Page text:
"I'm working on a pitch about the types of medical tests animal shelters/humane societies do and do not do on animals they adopt out. Recently adopted a 5-year old cat and nine days later put it to sleep b/c it was in acute liver failure. The shelter only looks for obvious signs of illness - didn't run blood tests so they missed whatever underlying illness the cat had. I'm interested in hearing from others who have similarly adopted an animal from a humane society only to find it's incredibly ill."
I have no idea who you think is going to publish an article like this, but I can assure you it will be flooded with nastygrams and lost subscriptions.
As an independent cat rescuer for 13 years, I'll share the humane society perspective.
The blood tests necessary to accurately diagnose a condition like liver failure are prohibitively expensive for humane societies and rescue groups. The first test you would give a cat with an unknown medical history is a full blood panel (my vet calls it a "SuperCHEM"), which includes a CBC (complete blood count), T4, urinalysis and more. My vet charges $90 for this. For the CBC alone, my vet charges $36.
To recover the cost of such expensive testing, humane societies would have to drastically increase their adoption fees. In metro Atlanta where I live, most already charge $75 to $100 to cover the costs of spaying or neutering, feline leukemia/feline AIDS testing, routine vaccines (rabies, distemper and possibly feline leukemia) and treatment for common parasites (roundworm, tapeworm, ringworm, fleas and ear mites) and illnesses (upper respiratory).
If humane societies doubled their adoption fees, there would be a lot more dead cats, period. Adoption rates, which are already too low, would plummet. So instead of the one cat in 500 or more that dies of some undiagnosed illness like yours, we could easily have 250 dead cats. So what do you think the humane society should do?
Many shelters are run completely on extremely limited taxpayer dollars. The one in my home county is funded in this way and the cats there get no vet care at all. Adopters are told this in advance.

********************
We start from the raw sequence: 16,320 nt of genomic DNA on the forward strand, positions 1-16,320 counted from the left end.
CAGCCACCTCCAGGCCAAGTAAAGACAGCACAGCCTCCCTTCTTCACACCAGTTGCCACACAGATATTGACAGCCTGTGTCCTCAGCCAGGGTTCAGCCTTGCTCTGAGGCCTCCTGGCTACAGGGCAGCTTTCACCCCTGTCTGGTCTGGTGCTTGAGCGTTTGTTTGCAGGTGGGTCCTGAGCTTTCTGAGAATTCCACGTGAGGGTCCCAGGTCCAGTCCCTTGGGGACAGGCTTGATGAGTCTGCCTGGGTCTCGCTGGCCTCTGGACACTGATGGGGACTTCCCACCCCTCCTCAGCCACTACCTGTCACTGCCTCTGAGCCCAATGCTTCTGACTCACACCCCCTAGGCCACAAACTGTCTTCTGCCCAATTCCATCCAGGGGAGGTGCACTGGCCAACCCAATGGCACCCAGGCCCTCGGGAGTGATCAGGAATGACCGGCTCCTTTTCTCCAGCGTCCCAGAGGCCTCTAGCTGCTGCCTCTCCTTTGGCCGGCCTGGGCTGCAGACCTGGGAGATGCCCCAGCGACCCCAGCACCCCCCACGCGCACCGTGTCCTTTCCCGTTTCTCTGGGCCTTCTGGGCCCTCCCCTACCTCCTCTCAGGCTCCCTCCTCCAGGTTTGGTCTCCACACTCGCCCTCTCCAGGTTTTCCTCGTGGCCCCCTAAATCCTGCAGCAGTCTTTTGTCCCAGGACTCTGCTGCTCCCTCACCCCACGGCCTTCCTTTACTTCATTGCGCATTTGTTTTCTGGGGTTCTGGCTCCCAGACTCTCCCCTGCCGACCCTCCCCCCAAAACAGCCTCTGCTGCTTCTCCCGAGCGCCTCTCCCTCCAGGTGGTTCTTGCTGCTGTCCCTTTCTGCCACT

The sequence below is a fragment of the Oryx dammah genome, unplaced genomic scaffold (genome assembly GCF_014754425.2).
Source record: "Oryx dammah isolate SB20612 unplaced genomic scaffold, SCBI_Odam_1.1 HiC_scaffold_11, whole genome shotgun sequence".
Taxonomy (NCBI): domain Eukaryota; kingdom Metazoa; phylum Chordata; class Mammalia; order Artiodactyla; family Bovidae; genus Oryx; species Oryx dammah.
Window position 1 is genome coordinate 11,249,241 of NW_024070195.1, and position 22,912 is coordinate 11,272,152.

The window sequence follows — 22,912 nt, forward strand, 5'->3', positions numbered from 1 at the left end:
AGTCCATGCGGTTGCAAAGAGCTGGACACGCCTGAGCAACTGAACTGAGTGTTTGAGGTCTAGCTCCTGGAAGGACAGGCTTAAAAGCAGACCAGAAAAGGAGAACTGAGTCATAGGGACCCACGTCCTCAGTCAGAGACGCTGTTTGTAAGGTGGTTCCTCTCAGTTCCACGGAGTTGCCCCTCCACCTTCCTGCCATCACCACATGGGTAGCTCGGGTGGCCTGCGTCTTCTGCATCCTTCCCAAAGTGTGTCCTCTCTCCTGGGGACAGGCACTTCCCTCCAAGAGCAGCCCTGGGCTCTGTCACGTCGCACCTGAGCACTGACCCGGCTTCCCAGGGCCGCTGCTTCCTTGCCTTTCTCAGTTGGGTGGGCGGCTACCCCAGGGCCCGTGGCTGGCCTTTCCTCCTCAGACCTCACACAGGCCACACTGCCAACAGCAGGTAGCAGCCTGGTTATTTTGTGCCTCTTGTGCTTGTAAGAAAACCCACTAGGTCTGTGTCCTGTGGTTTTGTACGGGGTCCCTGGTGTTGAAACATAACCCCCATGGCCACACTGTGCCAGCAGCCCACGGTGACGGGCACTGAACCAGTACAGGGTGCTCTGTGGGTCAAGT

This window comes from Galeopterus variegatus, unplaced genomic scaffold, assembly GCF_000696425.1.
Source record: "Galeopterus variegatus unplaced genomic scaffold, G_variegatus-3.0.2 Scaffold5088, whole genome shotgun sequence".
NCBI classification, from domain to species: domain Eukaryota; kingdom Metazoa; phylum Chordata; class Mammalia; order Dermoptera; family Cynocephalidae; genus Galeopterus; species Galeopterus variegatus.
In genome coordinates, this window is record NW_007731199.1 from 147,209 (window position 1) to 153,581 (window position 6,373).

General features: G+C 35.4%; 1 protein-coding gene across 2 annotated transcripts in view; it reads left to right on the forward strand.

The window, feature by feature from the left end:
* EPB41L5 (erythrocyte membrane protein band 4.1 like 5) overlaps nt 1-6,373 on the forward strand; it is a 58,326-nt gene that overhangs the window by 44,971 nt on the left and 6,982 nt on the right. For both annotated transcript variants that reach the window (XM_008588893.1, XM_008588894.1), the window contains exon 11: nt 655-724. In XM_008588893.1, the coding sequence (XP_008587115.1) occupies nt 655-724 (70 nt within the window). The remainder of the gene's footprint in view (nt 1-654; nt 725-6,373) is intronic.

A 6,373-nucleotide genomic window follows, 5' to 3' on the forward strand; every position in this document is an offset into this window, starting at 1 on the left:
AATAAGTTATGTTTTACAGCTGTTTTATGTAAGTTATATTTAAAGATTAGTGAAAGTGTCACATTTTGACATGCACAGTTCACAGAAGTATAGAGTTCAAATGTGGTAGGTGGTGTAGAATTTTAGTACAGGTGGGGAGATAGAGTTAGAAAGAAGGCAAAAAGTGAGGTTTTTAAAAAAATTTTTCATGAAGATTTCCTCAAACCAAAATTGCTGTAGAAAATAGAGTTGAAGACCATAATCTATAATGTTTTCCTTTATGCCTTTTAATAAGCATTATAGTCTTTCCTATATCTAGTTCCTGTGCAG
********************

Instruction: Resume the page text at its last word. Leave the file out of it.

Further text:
A full blood panel is not normally indicated for cats under 7 years old unless illness is suspected. I have never heard of a humane society, rescue group or shelter undertaking this kind of testing on a routine basis, nor have I ever seen it recommended.
Cats are widely known to be expert at hiding symptoms of illness from even the most knowledgeable and doting caretaker. In the wild, the weak become prey. My personal cat was acutely hyperthyroid before I recognized his condition. My mother, who has managed a vet clinic for more than 20 years, had a cat who had advanced cancer before she suspected anything was wrong. So you cannot blame a humane society volunteer or rescuer, who may be caring for a dozen or more cats at a time, for failing to see symptoms of a chronic condition such as liver failure.
Animals are not manufactured. Whether you adopt, buy or breed, you run the risk of obtaining an animal with a disease or genetic defect. Unless the humane society or rescue group can be proven negligent, they are not to blame in rare cases like this. You could just as easily collect horror stories about breeders and pet stores, and they have less excuse because they are for-profit businesses.
If you really feel all cats adopted from a humane society or shelter should have extensive blood work, it would be far more positive for you to put your money where your mouth is and donate to make it possible, rather than bashing these caring volunteers for the relatively few times they fail.
Or why don't you write an article about humane society volunteers who pulled an animal from a shelter KNOWING it was "incredibly ill" and nursed it back to health at great personal trouble and expense only to place it for adoption in a new home? You'd get tens of thousands of those. I've done it myself many times.
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